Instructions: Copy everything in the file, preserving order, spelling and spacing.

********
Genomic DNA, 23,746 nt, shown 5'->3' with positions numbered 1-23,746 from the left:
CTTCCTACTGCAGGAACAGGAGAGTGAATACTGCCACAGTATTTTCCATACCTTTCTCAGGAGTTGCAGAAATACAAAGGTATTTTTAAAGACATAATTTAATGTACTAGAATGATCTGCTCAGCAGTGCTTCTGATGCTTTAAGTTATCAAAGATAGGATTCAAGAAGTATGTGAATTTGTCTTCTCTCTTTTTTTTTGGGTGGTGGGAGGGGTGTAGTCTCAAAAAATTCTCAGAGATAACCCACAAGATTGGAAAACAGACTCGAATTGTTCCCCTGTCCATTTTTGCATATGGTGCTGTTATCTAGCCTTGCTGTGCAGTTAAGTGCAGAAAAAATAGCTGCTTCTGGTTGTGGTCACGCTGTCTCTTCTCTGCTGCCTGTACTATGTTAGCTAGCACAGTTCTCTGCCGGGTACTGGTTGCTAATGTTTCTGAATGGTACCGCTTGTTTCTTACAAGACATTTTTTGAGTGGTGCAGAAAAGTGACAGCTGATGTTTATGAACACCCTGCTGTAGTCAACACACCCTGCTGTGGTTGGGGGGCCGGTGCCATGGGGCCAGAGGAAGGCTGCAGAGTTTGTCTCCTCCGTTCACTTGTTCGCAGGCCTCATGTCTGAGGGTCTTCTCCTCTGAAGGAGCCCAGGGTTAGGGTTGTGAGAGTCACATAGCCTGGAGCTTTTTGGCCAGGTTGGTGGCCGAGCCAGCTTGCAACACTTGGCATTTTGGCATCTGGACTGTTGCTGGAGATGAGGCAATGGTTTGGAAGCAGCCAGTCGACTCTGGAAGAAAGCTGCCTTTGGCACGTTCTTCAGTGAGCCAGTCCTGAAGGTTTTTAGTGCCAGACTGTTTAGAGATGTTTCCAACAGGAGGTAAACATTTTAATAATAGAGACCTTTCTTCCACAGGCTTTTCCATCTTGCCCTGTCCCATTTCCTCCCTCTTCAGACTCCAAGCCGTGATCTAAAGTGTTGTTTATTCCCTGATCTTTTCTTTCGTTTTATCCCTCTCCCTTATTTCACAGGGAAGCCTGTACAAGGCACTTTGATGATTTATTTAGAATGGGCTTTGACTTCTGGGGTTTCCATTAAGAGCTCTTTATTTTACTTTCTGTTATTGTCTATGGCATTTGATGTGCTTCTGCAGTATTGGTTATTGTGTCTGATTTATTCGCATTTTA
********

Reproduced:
Genomic DNA, 23,746 nt, shown 5'->3' with positions numbered 1-23,746 from the left:
CTTCCTACTGCAGGAACAGGAGAGTGAATACTGCCACAGTATTTTCCATACCTTTCTCAGGAGTTGCAGAAATACAAAGGTATTTTTAAAGACATAATTTAATGTACTAGAATGATCTGCTCAGCAGTGCTTCTGATGCTTTAAGTTATCAAAGATAGGATTCAAGAAGTATGTGAATTTGTCTTCTCTCTTTTTTTTTGGGTGGTGGGAGGGGTGTAGTCTCAAAAAATTCTCAGAGATAACCCACAAGATTGGAAAACAGACTCGAATTGTTCCCCTGTCCATTTTTGCATATGGTGCTGTTATCTAGCCTTGCTGTGCAGTTAAGTGCAGAAAAAATAGCTGCTTCTGGTTGTGGTCACGCTGTCTCTTCTCTGCTGCCTGTACTATGTTAGCTAGCACAGTTCTCTGCCGGGTACTGGTTGCTAATGTTTCTGAATGGTACCGCTTGTTTCTTACAAGACATTTTTTGAGTGGTGCAGAAAAGTGACAGCTGATGTTTATGAACACCCTGCTGTAGTCAACACACCCTGCTGTGGTTGGGGGGCCGGTGCCATGGGGCCAGAGGAAGGCTGCAGAGTTTGTCTCCTCCGTTCACTTGTTCGCAGGCCTCATGTCTGAGGGTCTTCTCCTCTGAAGGAGCCCAGGGTTAGGGTTGTGAGAGTCACATAGCCTGGAGCTTTTTGGCCAGGTTGGTGGCCGAGCCAGCTTGCAACACTTGGCATTTTGGCATCTGGACTGTTGCTGGAGATGAGGCAATGGTTTGGAAGCAGCCAGTCGACTCTGGAAGAAAGCTGCCTTTGGCACGTTCTTCAGTGAGCCAGTCCTGAAGGTTTTTAGTGCCAGACTGTTTAGAGATGTTTCCAACAGGAGGTAAACATTTTAATAATAGAGACCTTTCTTCCACAGGCTTTTCCATCTTGCCCTGTCCCATTTCCTCCCTCTTCAGACTCCAAGCCGTGATCTAAAGTGTTGTTTATTCCCTGATCTTTTCTTTCGTTTTATCCCTCTCCCTTATTTCACAGGGAAGCCTGTACAAGGCACTTTGATGATTTATTTAGAATGGGCTTTGACTTCTGGGGTTTCCATTAAGAGCTCTTTATTTTACTTTCTGTTATTGTCTATGGCATTTGATGTGCTTCTGCAGTATTGGTTATTGTGTCTGATTTATTCGCATTTTA